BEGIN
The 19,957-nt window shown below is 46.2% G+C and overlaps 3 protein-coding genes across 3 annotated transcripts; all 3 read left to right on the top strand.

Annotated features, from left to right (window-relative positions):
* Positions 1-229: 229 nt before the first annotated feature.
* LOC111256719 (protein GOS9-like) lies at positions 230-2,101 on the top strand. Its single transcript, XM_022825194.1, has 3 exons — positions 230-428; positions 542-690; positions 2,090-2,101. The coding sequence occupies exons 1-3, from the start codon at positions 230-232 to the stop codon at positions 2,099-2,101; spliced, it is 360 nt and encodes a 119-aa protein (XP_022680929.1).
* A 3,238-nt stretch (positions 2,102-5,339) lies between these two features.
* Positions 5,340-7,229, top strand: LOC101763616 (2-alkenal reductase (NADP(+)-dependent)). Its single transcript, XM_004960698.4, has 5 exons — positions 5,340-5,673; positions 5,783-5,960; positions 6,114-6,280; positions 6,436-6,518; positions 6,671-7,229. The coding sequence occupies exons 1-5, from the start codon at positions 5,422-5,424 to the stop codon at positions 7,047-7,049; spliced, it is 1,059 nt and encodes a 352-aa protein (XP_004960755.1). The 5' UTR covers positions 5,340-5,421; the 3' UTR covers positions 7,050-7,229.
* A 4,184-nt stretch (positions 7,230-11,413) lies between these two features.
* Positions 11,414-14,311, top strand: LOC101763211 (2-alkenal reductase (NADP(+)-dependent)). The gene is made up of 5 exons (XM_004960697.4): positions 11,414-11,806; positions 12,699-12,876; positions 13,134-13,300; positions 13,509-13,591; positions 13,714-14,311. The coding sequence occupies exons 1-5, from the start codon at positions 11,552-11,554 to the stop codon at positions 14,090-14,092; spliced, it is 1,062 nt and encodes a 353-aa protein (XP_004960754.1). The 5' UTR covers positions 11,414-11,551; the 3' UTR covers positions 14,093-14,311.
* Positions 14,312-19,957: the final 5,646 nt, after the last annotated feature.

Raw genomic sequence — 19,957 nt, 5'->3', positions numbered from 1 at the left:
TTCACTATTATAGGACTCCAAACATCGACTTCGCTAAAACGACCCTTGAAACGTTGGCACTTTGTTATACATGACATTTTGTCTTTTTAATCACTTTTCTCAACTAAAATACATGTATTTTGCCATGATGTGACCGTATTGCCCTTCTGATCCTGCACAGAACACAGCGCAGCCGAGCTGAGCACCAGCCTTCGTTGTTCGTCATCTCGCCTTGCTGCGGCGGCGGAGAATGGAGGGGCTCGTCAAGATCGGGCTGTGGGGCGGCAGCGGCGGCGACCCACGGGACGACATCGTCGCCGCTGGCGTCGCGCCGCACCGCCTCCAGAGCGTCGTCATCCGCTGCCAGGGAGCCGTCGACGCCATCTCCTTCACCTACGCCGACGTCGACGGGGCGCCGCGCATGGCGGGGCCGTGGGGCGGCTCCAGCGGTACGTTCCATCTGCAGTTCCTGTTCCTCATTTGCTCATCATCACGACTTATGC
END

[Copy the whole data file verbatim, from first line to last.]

The 19,957-nt window shown below is 46.2% G+C and overlaps 3 protein-coding genes across 3 annotated transcripts; all 3 read left to right on the top strand.

Annotated features, from left to right (window-relative positions):
* Positions 1-229: 229 nt before the first annotated feature.
* LOC111256719 (protein GOS9-like) lies at positions 230-2,101 on the top strand. Its single transcript, XM_022825194.1, has 3 exons — positions 230-428; positions 542-690; positions 2,090-2,101. The coding sequence occupies exons 1-3, from the start codon at positions 230-232 to the stop codon at positions 2,099-2,101; spliced, it is 360 nt and encodes a 119-aa protein (XP_022680929.1).
* A 3,238-nt stretch (positions 2,102-5,339) lies between these two features.
* Positions 5,340-7,229, top strand: LOC101763616 (2-alkenal reductase (NADP(+)-dependent)). Its single transcript, XM_004960698.4, has 5 exons — positions 5,340-5,673; positions 5,783-5,960; positions 6,114-6,280; positions 6,436-6,518; positions 6,671-7,229. The coding sequence occupies exons 1-5, from the start codon at positions 5,422-5,424 to the stop codon at positions 7,047-7,049; spliced, it is 1,059 nt and encodes a 352-aa protein (XP_004960755.1). The 5' UTR covers positions 5,340-5,421; the 3' UTR covers positions 7,050-7,229.
* A 4,184-nt stretch (positions 7,230-11,413) lies between these two features.
* Positions 11,414-14,311, top strand: LOC101763211 (2-alkenal reductase (NADP(+)-dependent)). The gene is made up of 5 exons (XM_004960697.4): positions 11,414-11,806; positions 12,699-12,876; positions 13,134-13,300; positions 13,509-13,591; positions 13,714-14,311. The coding sequence occupies exons 1-5, from the start codon at positions 11,552-11,554 to the stop codon at positions 14,090-14,092; spliced, it is 1,062 nt and encodes a 353-aa protein (XP_004960754.1). The 5' UTR covers positions 11,414-11,551; the 3' UTR covers positions 14,093-14,311.
* Positions 14,312-19,957: the final 5,646 nt, after the last annotated feature.

Raw genomic sequence — 19,957 nt, 5'->3', positions numbered from 1 at the left:
TTCACTATTATAGGACTCCAAACATCGACTTCGCTAAAACGACCCTTGAAACGTTGGCACTTTGTTATACATGACATTTTGTCTTTTTAATCACTTTTCTCAACTAAAATACATGTATTTTGCCATGATGTGACCGTATTGCCCTTCTGATCCTGCACAGAACACAGCGCAGCCGAGCTGAGCACCAGCCTTCGTTGTTCGTCATCTCGCCTTGCTGCGGCGGCGGAGAATGGAGGGGCTCGTCAAGATCGGGCTGTGGGGCGGCAGCGGCGGCGACCCACGGGACGACATCGTCGCCGCTGGCGTCGCGCCGCACCGCCTCCAGAGCGTCGTCATCCGCTGCCAGGGAGCCGTCGACGCCATCTCCTTCACCTACGCCGACGTCGACGGGGCGCCGCGCATGGCGGGGCCGTGGGGCGGCTCCAGCGGTACGTTCCATCTGCAGTTCCTGTTCCTCATTTGCTCATCATCACGACTTATGC